I see your point, but it won't always be "infringers" who will be looking for these prior arts. And even if they were, an anonymous tip on "wikiforpriorartclaims.com" would let some do-good random make the complaint anyway.

Personally, I'd like to see it set up such that if random-joe finds prior art using publicly available information (aka 'Hey, I searched for the obvious terms A & B, and found prior art here'), then the applicant is fined, so the applicants themselves are forced to at least complete a cursory search for prior art. Of course, then we have to work out what counts as "obvious terms" and what is considered "publicly available" (are scientific journals?).

Re:Simple solution with a flaw? (1)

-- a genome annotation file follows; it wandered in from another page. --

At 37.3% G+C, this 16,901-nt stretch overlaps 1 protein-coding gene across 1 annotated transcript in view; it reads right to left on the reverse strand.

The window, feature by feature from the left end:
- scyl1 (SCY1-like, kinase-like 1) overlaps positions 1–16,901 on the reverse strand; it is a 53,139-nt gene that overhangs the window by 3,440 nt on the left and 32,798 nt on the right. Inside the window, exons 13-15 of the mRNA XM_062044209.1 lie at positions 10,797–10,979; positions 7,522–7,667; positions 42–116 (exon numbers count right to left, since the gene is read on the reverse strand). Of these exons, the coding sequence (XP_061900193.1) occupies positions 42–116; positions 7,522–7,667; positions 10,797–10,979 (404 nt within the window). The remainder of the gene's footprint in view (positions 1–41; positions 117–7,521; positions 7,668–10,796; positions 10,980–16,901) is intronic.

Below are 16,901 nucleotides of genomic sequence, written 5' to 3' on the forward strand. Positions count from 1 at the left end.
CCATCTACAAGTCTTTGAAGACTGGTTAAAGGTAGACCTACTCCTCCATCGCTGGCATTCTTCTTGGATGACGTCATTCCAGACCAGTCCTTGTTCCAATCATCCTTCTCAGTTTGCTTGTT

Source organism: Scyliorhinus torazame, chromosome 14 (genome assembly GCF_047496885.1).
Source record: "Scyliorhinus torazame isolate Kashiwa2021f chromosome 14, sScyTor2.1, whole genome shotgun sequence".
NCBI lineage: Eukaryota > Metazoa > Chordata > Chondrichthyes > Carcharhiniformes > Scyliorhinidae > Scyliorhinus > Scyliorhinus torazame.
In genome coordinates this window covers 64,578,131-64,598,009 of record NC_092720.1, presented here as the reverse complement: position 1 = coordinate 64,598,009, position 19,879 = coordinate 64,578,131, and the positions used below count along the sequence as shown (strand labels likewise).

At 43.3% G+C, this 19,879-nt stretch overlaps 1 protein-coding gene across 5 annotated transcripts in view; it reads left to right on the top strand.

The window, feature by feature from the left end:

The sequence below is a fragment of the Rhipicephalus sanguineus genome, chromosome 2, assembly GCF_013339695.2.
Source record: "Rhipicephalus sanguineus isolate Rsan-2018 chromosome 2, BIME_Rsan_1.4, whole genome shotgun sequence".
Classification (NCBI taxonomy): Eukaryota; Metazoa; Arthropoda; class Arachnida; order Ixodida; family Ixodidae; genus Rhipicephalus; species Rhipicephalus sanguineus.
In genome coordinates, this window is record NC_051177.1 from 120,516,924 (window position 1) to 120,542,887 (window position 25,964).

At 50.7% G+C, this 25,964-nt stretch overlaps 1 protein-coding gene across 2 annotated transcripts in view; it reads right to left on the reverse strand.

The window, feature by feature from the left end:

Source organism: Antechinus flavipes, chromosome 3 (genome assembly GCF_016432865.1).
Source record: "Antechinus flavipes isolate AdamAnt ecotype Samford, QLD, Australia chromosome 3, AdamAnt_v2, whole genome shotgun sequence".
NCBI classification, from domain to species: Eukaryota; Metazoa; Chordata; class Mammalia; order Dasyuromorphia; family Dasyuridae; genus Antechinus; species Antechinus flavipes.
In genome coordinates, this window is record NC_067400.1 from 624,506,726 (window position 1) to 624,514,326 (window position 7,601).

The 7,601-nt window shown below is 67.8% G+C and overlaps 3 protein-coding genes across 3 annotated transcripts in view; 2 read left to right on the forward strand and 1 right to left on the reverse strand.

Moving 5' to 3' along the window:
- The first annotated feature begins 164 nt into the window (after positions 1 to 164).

mysidia (191772) | more than 4 years ago | (#30651492)

Anonymous/pseudonomous submissions avoid that problem.

Re:Simple solution (1)

sg_oneill (159032) | more than 4 years ago | (#30650856)

Its not the dupe guys they fear, its penisbird.

Re:Simple solution (1)

webmistressrachel (903577) | more than 4 years ago | (#30651346)

It's not penisbird they fear. It's webmistressrachel's /. rants... don't worry, I'm quite placid today...

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[RANT]OMFG....

Re:Simple solution (1)

mysidia (191772) | more than 4 years ago | (#30651488)

I prefer that would-be patent applicants have to post their patents in a comment, so the dupes can be modded... -1, Redundant, by a computer scientist with mod points :)

10,000??? (0, Troll)

istartedi (132515) | more than 4 years ago | (#30650788)

10,000??? Turn in your geek card now. Don't understand why it should be turned in? Well, there are 10 types of people...

OK, nevermind (0, Troll)

istartedi (132515) | more than 4 years ago | (#30650872)